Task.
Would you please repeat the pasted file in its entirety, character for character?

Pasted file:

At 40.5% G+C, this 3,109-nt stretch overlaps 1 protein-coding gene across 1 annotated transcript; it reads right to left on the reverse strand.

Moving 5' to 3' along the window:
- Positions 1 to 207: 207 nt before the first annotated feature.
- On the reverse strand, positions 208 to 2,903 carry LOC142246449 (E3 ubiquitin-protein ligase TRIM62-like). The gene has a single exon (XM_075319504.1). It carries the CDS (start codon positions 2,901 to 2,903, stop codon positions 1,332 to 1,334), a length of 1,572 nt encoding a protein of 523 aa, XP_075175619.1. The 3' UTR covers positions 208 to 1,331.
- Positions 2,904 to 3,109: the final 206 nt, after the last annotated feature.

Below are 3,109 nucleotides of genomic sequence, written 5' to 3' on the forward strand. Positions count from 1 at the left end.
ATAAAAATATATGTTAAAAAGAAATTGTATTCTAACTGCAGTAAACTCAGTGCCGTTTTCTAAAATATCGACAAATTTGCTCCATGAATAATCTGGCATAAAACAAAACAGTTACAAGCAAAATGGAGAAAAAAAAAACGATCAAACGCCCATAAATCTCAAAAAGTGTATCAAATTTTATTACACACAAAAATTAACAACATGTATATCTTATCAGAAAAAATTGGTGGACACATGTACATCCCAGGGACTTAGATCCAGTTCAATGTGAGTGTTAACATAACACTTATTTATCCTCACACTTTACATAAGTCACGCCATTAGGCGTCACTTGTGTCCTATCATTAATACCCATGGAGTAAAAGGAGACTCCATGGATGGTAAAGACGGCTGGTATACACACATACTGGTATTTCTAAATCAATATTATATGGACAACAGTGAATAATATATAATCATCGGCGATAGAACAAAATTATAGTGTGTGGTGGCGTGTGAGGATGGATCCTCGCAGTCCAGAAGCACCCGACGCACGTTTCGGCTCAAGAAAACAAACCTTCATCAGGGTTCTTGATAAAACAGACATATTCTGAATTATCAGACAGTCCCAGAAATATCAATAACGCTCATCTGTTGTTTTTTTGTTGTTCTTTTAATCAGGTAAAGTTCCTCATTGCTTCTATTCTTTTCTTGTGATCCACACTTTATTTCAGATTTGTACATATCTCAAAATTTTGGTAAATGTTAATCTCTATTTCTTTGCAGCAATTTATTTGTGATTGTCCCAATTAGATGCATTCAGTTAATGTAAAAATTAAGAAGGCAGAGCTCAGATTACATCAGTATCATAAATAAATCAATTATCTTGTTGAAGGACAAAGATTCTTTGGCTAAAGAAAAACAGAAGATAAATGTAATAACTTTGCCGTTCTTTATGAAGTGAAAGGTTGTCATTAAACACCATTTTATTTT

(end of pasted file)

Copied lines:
At 40.5% G+C, this 3,109-nt stretch overlaps 1 protein-coding gene across 1 annotated transcript; it reads right to left on the reverse strand.

Moving 5' to 3' along the window:
- Positions 1 to 207: 207 nt before the first annotated feature.
- On the reverse strand, positions 208 to 2,903 carry LOC142246449 (E3 ubiquitin-protein ligase TRIM62-like). The gene has a single exon (XM_075319504.1). It carries the CDS (start codon positions 2,901 to 2,903, stop codon positions 1,332 to 1,334), a length of 1,572 nt encoding a protein of 523 aa, XP_075175619.1. The 3' UTR covers positions 208 to 1,331.
- Positions 2,904 to 3,109: the final 206 nt, after the last annotated feature.

Below are 3,109 nucleotides of genomic sequence, written 5' to 3' on the forward strand. Positions count from 1 at the left end.
ATAAAAATATATGTTAAAAAGAAATTGTATTCTAACTGCAGTAAACTCAGTGCCGTTTTCTAAAATATCGACAAATTTGCTCCATGAATAATCTGGCATAAAACAAAACAGTTACAAGCAAAATGGAGAAAAAAAAAACGATCAAACGCCCATAAATCTCAAAAAGTGTATCAAATTTTATTACACACAAAAATTAACAACATGTATATCTTATCAGAAAAAATTGGTGGACACATGTACATCCCAGGGACTTAGATCCAGTTCAATGTGAGTGTTAACATAACACTTATTTATCCTCACACTTTACATAAGTCACGCCATTAGGCGTCACTTGTGTCCTATCATTAATACCCATGGAGTAAAAGGAGACTCCATGGATGGTAAAGACGGCTGGTATACACACATACTGGTATTTCTAAATCAATATTATATGGACAACAGTGAATAATATATAATCATCGGCGATAGAACAAAATTATAGTGTGTGGTGGCGTGTGAGGATGGATCCTCGCAGTCCAGAAGCACCCGACGCACGTTTCGGCTCAAGAAAACAAACCTTCATCAGGGTTCTTGATAAAACAGACATATTCTGAATTATCAGACAGTCCCAGAAATATCAATAACGCTCATCTGTTGTTTTTTTGTTGTTCTTTTAATCAGGTAAAGTTCCTCATTGCTTCTATTCTTTTCTTGTGATCCACACTTTATTTCAGATTTGTACATATCTCAAAATTTTGGTAAATGTTAATCTCTATTTCTTTGCAGCAATTTATTTGTGATTGTCCCAATTAGATGCATTCAGTTAATGTAAAAATTAAGAAGGCAGAGCTCAGATTACATCAGTATCATAAATAAATCAATTATCTTGTTGAAGGACAAAGATTCTTTGGCTAAAGAAAAACAGAAGATAAATGTAATAACTTTGCCGTTCTTTATGAAGTGAAAGGTTGTCATTAAACACCATTTTATTTT